22 FEBRUARY 1952, Page 19

Flaubert's Transcendence

Flaubert : A Biography. By Philip Spencer. (Faber. 25s.)

FLAUBERT has come full-circle. Once a target for fashionable attack, he is now too often made an idol for fashionable hero-worship, and has odd disciples who, though they cannot approve of his with- drawals to his ivory tower at Croisset or of his dependence on inherited income, have converted his objective method of writing novels into a sacred orthodoxy. The sanity, the moderation and the genuine objectivity of Mr. Philip Spencer's book are for this reason the more welcome. It is what it sets out to be, a biography. The works are rightly treated in their biographical context and not as occasions for isolated critical discussion. If Mr. Spencer was ever under temptation to use Flaubert as an opportunity for literary polemics, he has resisted it, and so has written a book that may be read with pleasure and will hold its scholarly place. Though balanced, it is not desiccated, nor does it seek to found upon Flaubert a creed of desiccation. " Despite a logical ability abnormally powerful in an imaginative writer and a formidable capacity. for unmasking cant and humbug (Flaubert's) fundamental criterion was emotional," Mr.

Spencer writes. Han event or a scene failed to move him, he either dismissed it as inadequate or deplored his own feeble response. Apparently it did not occur to him that intellectual perception was enough in itself ; and, though he was never specific on the point, he always implied that experience, to be truly known, must be deeply felt."

This is true and needed saying. It explains why a multitude of novels based upon a purely intellectual interpretation of Flaubert have been dull and sterile, and why Madame Bovary, though a criticism of romantic excess, glows and lives. Flaubert was a great artist because he practised his theory under an extreme emotional pressure that fertilised it. Mr. Spencer clearly indicates Flaubert's aesthetic relationship to the Romantics when, in a brilliant chapter called " The Artist," he says that " there is so much more in Flaubert's work than the mere notation of physical detail that his similarities with Champfleury, Monnier, and the rest are superficial and unimportant. The Realists were indifferent and indeed opposed to his whole conception of literature and had no time for either his stylistic scruples or his concern with transcendent beauty. He was therefore much further removed from their ideals than he was from those, say, of Chateaubriand or Gautier." No-one understands Flaubert who thinks of him as a dehumanised writing-machine and forgets either the romantic idealism of his frustrated love for Madame Schlesinger or his mature admiration for Turgenev.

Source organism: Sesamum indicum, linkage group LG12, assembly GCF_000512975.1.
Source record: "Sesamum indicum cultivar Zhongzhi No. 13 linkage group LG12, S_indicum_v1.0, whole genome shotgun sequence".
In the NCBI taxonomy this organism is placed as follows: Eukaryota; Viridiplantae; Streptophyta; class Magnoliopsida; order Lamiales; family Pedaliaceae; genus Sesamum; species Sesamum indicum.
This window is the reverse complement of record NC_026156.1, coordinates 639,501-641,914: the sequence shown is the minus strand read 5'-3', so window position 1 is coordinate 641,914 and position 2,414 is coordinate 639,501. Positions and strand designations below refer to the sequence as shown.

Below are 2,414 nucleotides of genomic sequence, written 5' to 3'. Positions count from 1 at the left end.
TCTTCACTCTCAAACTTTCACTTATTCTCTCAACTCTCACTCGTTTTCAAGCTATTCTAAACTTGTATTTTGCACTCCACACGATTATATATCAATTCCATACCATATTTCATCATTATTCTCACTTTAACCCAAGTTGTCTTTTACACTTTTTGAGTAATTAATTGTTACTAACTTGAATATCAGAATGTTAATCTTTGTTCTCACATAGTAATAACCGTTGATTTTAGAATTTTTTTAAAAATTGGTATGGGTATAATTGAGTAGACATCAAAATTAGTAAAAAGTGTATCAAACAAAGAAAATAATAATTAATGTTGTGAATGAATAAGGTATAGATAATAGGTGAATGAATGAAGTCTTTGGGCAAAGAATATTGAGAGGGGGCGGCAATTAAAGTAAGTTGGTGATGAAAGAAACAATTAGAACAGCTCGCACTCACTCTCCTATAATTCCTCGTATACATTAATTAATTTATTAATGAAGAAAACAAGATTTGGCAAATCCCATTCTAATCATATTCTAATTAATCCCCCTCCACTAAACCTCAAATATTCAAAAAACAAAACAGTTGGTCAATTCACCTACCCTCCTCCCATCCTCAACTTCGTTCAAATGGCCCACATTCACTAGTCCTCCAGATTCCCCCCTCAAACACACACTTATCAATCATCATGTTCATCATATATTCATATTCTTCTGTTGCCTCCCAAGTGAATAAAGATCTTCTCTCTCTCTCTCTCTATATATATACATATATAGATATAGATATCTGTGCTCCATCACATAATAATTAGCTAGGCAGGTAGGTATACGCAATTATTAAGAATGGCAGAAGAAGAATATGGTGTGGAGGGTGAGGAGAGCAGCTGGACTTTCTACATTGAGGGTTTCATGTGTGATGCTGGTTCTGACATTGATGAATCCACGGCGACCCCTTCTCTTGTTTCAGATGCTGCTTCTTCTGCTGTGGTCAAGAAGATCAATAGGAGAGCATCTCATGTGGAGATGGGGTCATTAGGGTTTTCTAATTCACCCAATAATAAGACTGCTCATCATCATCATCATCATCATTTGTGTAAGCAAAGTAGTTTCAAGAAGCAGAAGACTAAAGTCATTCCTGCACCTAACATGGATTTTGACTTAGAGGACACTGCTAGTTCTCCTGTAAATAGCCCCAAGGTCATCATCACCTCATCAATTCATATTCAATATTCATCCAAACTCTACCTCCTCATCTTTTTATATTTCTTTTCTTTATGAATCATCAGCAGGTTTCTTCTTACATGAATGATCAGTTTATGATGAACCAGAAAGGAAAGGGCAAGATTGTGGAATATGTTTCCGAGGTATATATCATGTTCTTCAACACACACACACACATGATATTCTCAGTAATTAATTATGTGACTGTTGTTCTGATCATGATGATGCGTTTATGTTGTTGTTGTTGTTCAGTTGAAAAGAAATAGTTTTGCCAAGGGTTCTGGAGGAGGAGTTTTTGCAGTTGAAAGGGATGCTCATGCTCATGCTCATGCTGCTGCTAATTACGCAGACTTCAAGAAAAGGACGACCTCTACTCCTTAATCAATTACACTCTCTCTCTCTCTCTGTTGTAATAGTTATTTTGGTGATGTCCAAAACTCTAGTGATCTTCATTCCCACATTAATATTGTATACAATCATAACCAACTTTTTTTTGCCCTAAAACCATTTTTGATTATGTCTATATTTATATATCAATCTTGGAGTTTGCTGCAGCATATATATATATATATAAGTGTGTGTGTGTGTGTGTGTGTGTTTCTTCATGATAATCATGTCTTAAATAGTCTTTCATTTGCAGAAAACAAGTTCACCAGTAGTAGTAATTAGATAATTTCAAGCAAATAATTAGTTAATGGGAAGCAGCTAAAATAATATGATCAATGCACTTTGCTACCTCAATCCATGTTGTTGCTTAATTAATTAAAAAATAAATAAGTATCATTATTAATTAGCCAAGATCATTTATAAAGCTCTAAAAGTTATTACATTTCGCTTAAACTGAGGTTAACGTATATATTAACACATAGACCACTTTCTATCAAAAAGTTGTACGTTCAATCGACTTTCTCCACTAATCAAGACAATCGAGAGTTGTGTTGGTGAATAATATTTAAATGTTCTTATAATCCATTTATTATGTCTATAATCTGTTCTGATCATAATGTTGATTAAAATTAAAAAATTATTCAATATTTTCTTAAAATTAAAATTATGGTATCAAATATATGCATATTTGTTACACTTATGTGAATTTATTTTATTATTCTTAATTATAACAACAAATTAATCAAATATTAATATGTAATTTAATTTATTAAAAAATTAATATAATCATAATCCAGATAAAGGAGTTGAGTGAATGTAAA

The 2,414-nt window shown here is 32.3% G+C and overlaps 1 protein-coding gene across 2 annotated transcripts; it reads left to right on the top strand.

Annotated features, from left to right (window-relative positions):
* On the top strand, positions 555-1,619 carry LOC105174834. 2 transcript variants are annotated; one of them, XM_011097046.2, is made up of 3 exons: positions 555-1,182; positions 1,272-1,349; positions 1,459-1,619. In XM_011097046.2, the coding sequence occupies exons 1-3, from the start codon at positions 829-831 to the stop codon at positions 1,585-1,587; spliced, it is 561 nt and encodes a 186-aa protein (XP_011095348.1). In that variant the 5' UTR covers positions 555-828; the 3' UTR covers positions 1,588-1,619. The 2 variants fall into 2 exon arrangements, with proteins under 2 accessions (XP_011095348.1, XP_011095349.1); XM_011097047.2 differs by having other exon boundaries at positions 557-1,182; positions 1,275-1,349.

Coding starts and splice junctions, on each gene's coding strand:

Mr. Spencer sees these things in the long perspective of Flaubert's life and is blessedly unconcerned to recruit him to any " ism," critical or psycho-analytical. There were conflicts and contradictions in Flaubert as in other men. " Yes, dear," he wrote to his beloved niece, Caroline, " I should emphatically prefer you to marry a grocer who was a millionaire, rather than a great man who was poverty-stricken," and Mr. Spencer not only points out here that Flaubert was " bourgeois at heart " but, in another context, that "his dislike of cant and detestation of the bourgeoisie led him to reject the bourgeois virtues as well as the'vices, and betrayed him into a defect of sensibility that was also a flaw of character." Perhaps it would be even truer to say that what Flaubert detested was not the bourgeoisie as such but the stupidities of mankind which, inevitably, he saw most actively expressed in the then ruling class. Mr. Spencer quotes him as having said : " The great moral of this reign will be to show that universal suffrage is as stupid as the divine right of Kings, though slightly less odious." And again : " The whole dream of democracy is to raise the proletarian to the level of stupidity attained by the bourgeois." Flaubert's disillusionment, on the political level, was complete. The fact that it was not quite complete in his consideration of men and, particularly, women as individuals was the cause of the special friction in him which made him a man of genius and not a barren grumbler ; and one of the principal merits of this good biography is in its treatment of Un•Coeur Simple. "It is as though Flaubert, after his personal trials, had transcended the harsh conception of Bouvard et Pecuchet and granted that a humble life of sacrifice and duty, however innocent of critical intelligence, possessed an intrinsic beauty and therefore an intrinsic meaning." This power of transcendence through his aestheticism was inherent in Flaubert, and Mr. Spencer has made this clear in his account of